When he looked back at his year of court and camp, he could only marvel at having ever preferred them! In war his want of bodily strength would make real distinction impossible; here he felt himself excelling; here was absolute enjoyment, and of a kind without drawback. Scholarship must be his true element and study-the deep universal study of the sisterhood of science that the University offered was his veritable vocation. Surely it was not without significance that the ring that shone on his finger betrothed him to Esclairmonde, the Light of the World, for though in person the maiden was never to be his own, she was the emblem to him of the pure virgin light of truth and wisdom that he would be for ever wooing, and winning only to see further lights beyond. Human nature felt a pang at the knowledge that he was bound to deliver up the ring and resign his connection with that fair and stately maiden; but the pain that had been sore at first had diminished under the sense that he stood in a post of generous trust, and that his sacrifice was the passport to her grateful esteem. He knew her to be with Lady Montagu, awaiting a vacancy at St. Katharine's, and this would be the signal for dissolving the contract of marriage, after which his present vision was to bestow Lilias upon Patrick, make over his estates to them, take minor orders, and set forth for Italy, there to pursue those deeper studies in theology and language for which Padua and Bologna were famous. It was many months since he had heard of Lilias; but this did not give him any great uneasiness, for messengers were few, and letter-writing far from being a common practice. He had himself written at every turningpoint of his life, and sent his letters when the King communicated with Scotland; but from his sister he had heard nothing.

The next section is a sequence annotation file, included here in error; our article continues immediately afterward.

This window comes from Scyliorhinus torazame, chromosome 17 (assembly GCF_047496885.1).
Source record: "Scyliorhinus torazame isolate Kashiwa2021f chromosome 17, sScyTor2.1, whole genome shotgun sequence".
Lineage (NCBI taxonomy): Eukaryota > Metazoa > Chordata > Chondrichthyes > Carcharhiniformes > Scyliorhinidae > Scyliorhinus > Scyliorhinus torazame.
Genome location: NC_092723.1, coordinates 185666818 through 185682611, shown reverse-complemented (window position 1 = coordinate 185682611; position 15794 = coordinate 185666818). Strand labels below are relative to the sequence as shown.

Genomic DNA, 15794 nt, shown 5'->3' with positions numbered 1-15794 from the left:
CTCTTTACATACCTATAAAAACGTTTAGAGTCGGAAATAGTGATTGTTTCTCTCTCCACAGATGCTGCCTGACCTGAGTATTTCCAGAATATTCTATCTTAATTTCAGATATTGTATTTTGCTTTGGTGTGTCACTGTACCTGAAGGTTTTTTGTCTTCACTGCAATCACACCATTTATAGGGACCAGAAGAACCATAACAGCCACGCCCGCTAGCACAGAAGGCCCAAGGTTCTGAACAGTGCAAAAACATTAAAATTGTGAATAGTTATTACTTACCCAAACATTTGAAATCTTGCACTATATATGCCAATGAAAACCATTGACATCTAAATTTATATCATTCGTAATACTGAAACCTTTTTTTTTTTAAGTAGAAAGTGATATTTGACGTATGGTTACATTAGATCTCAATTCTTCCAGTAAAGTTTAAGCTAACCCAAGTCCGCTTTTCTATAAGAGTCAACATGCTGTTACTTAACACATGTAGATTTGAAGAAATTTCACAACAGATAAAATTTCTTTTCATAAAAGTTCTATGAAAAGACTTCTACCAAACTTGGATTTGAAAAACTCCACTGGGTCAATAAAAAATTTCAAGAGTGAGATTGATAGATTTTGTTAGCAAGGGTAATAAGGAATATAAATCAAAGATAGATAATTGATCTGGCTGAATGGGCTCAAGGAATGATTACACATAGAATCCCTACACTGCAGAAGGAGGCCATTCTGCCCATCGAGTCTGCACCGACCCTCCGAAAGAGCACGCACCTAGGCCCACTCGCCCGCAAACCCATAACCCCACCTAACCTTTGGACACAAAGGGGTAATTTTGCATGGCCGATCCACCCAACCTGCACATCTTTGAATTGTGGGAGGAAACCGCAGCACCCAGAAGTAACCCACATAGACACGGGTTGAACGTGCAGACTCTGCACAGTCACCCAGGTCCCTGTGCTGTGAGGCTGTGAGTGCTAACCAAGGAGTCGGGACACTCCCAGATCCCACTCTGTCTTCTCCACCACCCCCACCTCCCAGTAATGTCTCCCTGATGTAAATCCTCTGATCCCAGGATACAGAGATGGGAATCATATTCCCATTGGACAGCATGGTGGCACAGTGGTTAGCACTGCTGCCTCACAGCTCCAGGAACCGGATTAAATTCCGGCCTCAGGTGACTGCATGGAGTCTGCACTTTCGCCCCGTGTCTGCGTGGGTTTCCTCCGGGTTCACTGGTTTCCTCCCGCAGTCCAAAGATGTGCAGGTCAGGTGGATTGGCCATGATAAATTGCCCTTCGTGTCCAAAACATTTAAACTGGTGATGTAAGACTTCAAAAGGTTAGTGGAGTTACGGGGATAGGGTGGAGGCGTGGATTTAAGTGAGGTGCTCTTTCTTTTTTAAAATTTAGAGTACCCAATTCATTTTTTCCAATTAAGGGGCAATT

He had lately won his first degree as Bachelor of Arts, and was descending the stair from the Hall after a Lenten meal on salt-fish, when he saw below him the well-known figure of King James's English servant, who doffing his cap held out to him a small strip of folded paper, fastened by a piece of crimson silk, and the royal seal. It only bore the words :
" To our right trusty and well-beloved Cousin the Lord Malcolm Stewart of
Glenuskie this letter be taken. Dear Cousin,
We greet you well, and pray you to come to us without loss of time, having need of you, we being a free man and no captive.
James R. Written at the Castle of Windsor this St, David's Day, 1424.
A free man—the words kept ringing in Malcolm's ears while he hastened to obtain license from Warden John Bonke, and to take leave of Dr. Bennet. He had not left Oxford since the beginning of his residence there. Vacations were not general dispersions when ways